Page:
Christopher Harris is a filmmaker whose films and video installations read African American historiography through the poetics and aesthetics of experimental cinema. His work employs manually and photo-chemically altered appropriated moving images, staged re-enactments of archival artifacts and interrogations of documentary conventions. His current project is a series of optically-printed 16mm experimental films in conversation with canonical works of African-American literature.
On March 25th at 3:00pm in the Stirn Auditorium, Harris will deliver the 2022 Kessar Lecture. Moderated Q&A and a reception will follow and livestreaming will be available.
How can we rethink obsolescence, historical context and perhaps even nostalgia in regard to Black cinematic practices employing analog found footage? In this talk, Christopher Harris will discuss his bricolage filmmaking practice that remixes and mismatches source materials drawn from the detritus of visual and sonic cultures. Highlighting the ways in which he juxtaposes and layers free floating sound/image fragments as an act of refusal, Harris will explain how his films resist what Sylvia Wynter describes as the “narratively condemned status” so insistently imposed upon the Black diaspora by the absences and silences of the archive. As Harris puts it, his films meet the epistemic violence of the archive on its own terms, matching it silence for silence, rupture for rupture, and gap for gap.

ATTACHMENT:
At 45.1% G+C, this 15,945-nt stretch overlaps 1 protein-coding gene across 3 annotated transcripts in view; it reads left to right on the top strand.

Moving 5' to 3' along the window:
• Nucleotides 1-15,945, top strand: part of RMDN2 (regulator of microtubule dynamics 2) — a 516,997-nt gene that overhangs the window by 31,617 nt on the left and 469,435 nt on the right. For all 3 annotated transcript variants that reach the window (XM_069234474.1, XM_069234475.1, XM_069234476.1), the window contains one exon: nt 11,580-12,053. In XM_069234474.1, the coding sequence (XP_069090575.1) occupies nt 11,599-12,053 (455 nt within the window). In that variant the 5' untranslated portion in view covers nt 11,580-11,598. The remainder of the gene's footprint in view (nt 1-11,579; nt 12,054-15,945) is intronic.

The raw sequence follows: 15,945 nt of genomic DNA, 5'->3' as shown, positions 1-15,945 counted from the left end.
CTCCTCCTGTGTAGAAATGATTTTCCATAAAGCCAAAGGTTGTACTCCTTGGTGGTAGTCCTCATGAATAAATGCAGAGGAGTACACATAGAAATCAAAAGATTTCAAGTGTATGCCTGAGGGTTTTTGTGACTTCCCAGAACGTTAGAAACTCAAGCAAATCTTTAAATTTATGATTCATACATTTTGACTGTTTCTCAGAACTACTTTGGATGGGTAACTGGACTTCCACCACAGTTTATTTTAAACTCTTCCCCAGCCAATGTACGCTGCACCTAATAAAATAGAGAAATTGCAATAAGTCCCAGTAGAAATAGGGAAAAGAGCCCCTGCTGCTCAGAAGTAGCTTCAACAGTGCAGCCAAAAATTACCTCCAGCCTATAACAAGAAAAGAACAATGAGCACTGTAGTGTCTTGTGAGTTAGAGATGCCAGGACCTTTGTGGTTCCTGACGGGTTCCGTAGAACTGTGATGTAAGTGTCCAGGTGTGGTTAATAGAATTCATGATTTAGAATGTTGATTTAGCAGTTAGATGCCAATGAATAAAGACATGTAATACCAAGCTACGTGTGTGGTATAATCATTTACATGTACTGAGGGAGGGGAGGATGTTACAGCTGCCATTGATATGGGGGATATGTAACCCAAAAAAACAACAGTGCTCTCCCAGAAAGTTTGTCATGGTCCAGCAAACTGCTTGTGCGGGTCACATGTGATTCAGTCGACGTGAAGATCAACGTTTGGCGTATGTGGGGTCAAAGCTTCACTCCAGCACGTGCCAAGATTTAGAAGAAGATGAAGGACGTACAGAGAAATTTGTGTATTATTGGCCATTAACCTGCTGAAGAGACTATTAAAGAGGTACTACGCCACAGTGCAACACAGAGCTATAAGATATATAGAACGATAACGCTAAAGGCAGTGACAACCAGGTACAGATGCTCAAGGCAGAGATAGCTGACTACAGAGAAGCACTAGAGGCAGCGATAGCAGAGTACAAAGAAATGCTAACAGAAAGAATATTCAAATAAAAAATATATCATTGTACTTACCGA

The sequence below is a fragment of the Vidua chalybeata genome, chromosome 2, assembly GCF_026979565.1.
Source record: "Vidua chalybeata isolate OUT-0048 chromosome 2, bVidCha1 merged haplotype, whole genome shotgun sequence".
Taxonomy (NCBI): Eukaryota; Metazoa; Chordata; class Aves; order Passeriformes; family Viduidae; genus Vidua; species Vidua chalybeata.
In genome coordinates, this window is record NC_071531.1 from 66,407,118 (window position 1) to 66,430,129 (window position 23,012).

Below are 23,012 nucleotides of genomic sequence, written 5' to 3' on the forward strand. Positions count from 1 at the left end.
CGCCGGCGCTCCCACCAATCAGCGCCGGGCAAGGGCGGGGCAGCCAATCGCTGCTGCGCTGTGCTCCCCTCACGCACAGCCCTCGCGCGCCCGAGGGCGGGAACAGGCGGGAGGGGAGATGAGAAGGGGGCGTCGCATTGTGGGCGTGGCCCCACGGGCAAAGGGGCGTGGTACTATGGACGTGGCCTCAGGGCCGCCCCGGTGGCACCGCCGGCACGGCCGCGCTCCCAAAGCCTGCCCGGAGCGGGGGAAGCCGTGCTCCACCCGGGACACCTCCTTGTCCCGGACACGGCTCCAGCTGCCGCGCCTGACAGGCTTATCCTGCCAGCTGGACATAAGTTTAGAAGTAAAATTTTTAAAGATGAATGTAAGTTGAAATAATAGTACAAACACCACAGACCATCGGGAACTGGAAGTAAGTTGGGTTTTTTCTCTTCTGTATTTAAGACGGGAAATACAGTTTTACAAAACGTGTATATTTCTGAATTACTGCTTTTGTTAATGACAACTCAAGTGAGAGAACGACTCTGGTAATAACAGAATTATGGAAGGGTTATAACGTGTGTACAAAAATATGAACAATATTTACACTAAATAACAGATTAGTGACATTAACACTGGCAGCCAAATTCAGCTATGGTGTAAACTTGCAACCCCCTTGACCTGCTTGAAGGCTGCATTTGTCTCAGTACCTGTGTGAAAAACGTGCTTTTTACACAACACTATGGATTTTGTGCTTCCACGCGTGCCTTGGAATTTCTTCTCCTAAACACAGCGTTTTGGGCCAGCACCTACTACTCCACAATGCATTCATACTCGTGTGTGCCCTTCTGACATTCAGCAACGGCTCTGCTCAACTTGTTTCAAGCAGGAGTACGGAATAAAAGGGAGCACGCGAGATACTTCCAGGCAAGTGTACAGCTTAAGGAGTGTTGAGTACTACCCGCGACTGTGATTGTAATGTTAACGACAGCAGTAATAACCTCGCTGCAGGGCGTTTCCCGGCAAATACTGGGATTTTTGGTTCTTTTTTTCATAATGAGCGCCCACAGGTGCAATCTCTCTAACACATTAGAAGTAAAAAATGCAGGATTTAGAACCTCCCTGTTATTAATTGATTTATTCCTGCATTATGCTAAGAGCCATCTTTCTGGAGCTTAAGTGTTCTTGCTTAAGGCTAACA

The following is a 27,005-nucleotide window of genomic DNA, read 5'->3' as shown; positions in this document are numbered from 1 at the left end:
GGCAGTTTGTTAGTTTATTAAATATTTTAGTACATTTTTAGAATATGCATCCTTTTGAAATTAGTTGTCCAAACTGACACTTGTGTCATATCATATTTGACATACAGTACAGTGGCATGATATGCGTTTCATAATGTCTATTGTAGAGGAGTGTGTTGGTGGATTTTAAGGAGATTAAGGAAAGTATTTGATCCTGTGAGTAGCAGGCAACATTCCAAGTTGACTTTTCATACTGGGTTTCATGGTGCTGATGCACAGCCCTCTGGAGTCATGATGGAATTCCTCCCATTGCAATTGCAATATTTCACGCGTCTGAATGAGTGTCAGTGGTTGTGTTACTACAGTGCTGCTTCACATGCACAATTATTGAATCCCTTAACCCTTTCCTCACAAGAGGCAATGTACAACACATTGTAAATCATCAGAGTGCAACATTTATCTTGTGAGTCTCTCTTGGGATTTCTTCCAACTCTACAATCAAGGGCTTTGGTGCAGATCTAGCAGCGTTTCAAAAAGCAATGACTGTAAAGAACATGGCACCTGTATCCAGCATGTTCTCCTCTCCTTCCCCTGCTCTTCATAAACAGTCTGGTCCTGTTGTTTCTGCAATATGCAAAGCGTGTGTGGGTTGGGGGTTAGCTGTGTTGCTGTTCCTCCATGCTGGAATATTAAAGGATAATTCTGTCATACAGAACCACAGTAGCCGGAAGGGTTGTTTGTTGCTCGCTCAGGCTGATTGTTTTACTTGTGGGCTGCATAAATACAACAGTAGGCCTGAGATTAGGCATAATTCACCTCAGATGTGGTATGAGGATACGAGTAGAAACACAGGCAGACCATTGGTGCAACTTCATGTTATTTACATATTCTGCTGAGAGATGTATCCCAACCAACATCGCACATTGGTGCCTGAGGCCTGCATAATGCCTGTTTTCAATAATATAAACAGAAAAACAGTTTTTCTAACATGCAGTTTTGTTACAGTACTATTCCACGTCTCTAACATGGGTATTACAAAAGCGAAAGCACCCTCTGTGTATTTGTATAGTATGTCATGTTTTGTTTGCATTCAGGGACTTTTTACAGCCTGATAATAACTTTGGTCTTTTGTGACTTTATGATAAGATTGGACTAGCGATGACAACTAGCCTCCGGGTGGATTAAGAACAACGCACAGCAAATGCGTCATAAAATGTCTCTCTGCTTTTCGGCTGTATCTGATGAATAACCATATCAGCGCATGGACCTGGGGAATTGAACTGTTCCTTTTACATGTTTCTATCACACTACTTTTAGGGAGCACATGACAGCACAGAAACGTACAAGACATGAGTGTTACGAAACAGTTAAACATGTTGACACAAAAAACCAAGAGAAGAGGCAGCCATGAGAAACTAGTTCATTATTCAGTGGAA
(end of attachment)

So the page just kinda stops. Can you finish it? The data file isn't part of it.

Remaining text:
On March 24th at 5:00pm in the Keefe Campus Theater, Harris will screen his landmark film still/here (2000, 60 mins, shot on 16mm), a stunning meditation on urban ruin and extraction in the predominantly African-American northern St. Louis, along with two other short films.
Further details are available on our Keyssar Lecture Series page.
Image from still/here (image description: low angle black and white shot of the front of a movie theater. The marquee is falling apart, but the sign remains intact: CRITERION).